Quick Takes: Ichi the Killer, The Legend Is Born: Ip Man, John Wick

ichiIchi the Killer [殺し屋1] (1994)
threehalfstar

Starring Tadanobu Asano, Nao Omori, Shin’ya Tsukamoto, Paulyn Sun, Susumu Terajima, Shun Sugata, Toru Tezuka, Yoshiki Arizono, Kiyohiko Shibukawa, Satoshi Niizuma, Suzuki Matsuo, Jun Kunimura
Directed by Takashi Miike

Ichi the Killer is the third feature I’ve seen from Takashi Miike, and damn he’s good. A film like this that’s so incredibly bloody and violent, but yet the main takeaway is the need for a deep intellectual discussion… that’s hard to pull off. It ultimately felt like Miike had crafted a film that wonders about the people who watch these kinds of films (or violent, “negative” media in general) with an armchair bloodlust. This all seemed to hinge on one small moment during the finale when a character in extreme peril looks directly into the camera with intense fear, while that same camera is presenting a first-person view from the character instilling this fear in the other. In any case, this is definitely not a film for the squeamish, as it’s one hell of an extreme, sadistic bloodbath. Audition may have gotten the “this movie is so crazy and shocking” press, but Ichi the Killer is a million times worse than Audition. The nipple scene is sheer torture! I literally pushed my chair back as far as it would go, cringed and repeated “Goddamn!” in a whisper for the next 30 seconds or so. Good stuff.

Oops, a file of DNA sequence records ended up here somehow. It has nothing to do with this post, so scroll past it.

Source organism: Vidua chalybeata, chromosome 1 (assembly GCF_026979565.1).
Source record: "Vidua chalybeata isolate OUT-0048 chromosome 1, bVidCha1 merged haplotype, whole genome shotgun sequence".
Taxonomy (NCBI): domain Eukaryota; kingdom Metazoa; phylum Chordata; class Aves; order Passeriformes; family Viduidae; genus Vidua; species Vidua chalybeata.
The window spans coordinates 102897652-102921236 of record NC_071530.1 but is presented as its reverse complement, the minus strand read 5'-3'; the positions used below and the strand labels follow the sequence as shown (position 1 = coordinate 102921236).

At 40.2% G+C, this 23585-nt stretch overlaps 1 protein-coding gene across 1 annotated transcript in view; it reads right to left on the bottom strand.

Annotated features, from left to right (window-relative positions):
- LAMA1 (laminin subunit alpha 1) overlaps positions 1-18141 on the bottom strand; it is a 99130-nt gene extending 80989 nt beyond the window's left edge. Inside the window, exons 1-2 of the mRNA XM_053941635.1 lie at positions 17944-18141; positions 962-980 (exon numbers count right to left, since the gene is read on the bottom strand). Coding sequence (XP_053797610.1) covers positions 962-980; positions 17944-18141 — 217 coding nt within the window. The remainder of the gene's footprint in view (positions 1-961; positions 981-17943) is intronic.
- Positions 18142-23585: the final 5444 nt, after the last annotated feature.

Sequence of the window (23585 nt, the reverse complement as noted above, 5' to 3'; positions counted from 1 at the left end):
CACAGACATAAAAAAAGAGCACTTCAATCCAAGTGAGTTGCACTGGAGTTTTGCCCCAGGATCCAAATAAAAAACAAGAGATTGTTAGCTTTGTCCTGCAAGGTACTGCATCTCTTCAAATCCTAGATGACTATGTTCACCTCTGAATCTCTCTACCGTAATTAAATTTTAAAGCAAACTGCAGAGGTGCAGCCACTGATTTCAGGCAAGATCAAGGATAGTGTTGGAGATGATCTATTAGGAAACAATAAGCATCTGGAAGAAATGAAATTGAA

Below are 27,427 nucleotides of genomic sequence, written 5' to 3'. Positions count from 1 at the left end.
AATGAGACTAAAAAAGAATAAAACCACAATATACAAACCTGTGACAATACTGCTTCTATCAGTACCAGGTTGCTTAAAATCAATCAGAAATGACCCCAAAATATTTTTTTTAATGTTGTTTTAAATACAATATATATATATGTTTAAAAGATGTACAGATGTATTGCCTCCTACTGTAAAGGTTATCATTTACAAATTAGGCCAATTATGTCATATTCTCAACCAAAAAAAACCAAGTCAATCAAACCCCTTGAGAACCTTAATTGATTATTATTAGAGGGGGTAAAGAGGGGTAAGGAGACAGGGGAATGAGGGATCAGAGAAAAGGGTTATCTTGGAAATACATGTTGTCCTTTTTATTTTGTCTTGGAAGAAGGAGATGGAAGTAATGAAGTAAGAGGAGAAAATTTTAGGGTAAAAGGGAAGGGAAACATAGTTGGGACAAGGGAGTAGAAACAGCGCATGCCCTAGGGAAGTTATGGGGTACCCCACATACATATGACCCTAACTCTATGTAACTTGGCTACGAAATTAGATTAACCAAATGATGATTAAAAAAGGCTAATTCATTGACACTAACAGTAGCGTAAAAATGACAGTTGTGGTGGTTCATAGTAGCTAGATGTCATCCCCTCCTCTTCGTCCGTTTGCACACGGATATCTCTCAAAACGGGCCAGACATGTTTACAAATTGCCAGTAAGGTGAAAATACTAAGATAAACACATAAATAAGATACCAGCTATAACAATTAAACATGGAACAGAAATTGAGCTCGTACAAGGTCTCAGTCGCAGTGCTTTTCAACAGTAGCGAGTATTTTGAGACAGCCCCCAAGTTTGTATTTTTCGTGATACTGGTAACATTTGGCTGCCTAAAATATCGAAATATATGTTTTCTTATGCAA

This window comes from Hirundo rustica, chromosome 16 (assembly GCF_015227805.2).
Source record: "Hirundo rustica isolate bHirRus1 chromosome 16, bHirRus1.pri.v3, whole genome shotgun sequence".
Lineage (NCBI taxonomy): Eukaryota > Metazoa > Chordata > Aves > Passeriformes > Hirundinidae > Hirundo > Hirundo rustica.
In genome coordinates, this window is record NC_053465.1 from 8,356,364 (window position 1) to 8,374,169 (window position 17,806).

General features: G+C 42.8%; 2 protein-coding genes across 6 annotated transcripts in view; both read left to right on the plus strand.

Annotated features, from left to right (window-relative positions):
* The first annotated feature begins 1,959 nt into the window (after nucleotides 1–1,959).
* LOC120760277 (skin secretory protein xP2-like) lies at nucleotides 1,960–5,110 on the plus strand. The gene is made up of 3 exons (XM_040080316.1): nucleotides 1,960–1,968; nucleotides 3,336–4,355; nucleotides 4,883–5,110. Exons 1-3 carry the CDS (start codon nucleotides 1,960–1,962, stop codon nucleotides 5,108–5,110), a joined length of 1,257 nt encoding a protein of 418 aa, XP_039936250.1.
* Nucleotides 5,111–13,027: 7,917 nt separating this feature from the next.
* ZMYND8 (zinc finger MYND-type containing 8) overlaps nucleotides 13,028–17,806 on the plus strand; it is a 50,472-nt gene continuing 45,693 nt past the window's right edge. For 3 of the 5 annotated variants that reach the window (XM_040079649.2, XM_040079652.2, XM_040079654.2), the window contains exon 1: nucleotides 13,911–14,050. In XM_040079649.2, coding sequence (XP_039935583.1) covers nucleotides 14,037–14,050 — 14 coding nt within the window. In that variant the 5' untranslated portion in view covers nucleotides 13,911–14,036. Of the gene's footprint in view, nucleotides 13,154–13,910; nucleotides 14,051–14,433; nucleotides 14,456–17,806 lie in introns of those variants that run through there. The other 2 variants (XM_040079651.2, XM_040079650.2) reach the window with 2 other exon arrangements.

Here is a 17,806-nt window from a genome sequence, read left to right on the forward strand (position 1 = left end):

TheLegendIsBornIpMan+2010-3-bThe Legend Is Born: Ip Man [葉問前傳] (2010)
AKA Ip Man Zero
threestar

Starring Dennis To, Crystal Huang Yi, Xu Jiao, Hins Cheung King-Hin, Fan Siu-Wong, Yuen Biao, Lam Suet, Yip Chun, Bernice Liu Bik-Yi, Sire Ma Choi, Rose Chan Ka-Wun, Sammo Hung
Directed by Herman Yau

I initially avoided The Legend Is Born: Ip Man out of respect for the original Ip Man films. I didn’t want to see any watered-down knock-offs. But then it occurred to me that it was no different than all the Brucesploitation films that are a lot of fun, so I plunged in head-first, hoping it wouldn’t be as trashy as a you might expect a knock-off to be. And, you know, it actually felt more respectful of Ip Man’s legacy than Ip Man 2 was! The Legend Is Born even features Ip Man’s son, Ip Chun, in a wonderful role as an elder student of Wing Chun that has developed a more refined and varied approach to the fighting style that revolutionizes Ip Man’s way of thinking. This reminded me greatly of Bruce Lee’s Jeet Kune Do style, and if this section of the film was truthful to Ip Man’s life, then I imagine it was this spirit of openness to other styles and ways of thinking that he would later pass on to Bruce. I loved the focus on Wing Chun in The Legend Is Born, and it’s definitely one for Hong Kong fans to watch. In some ways it actually felt like an older-style kung fu film that is generally no longer made, and you know that kind of thing is a quick way to my heart. And it has Yuen Biao and Sammo Hung in supporting roles!

johnwickJohn Wick (2014)
AKA Sin Control, John Wick: Sin Control

twostar

Starring Keanu Reeves, Michael Nyqvist, Alfie Allen, Willem Dafoe, Dean Winters, Adrianne Palicki, Omer Barnea, Toby Leonard Moore, Daniel Bernhardt, John Leguizamo, Ian McShane, Lance Reddick, Clarke Peters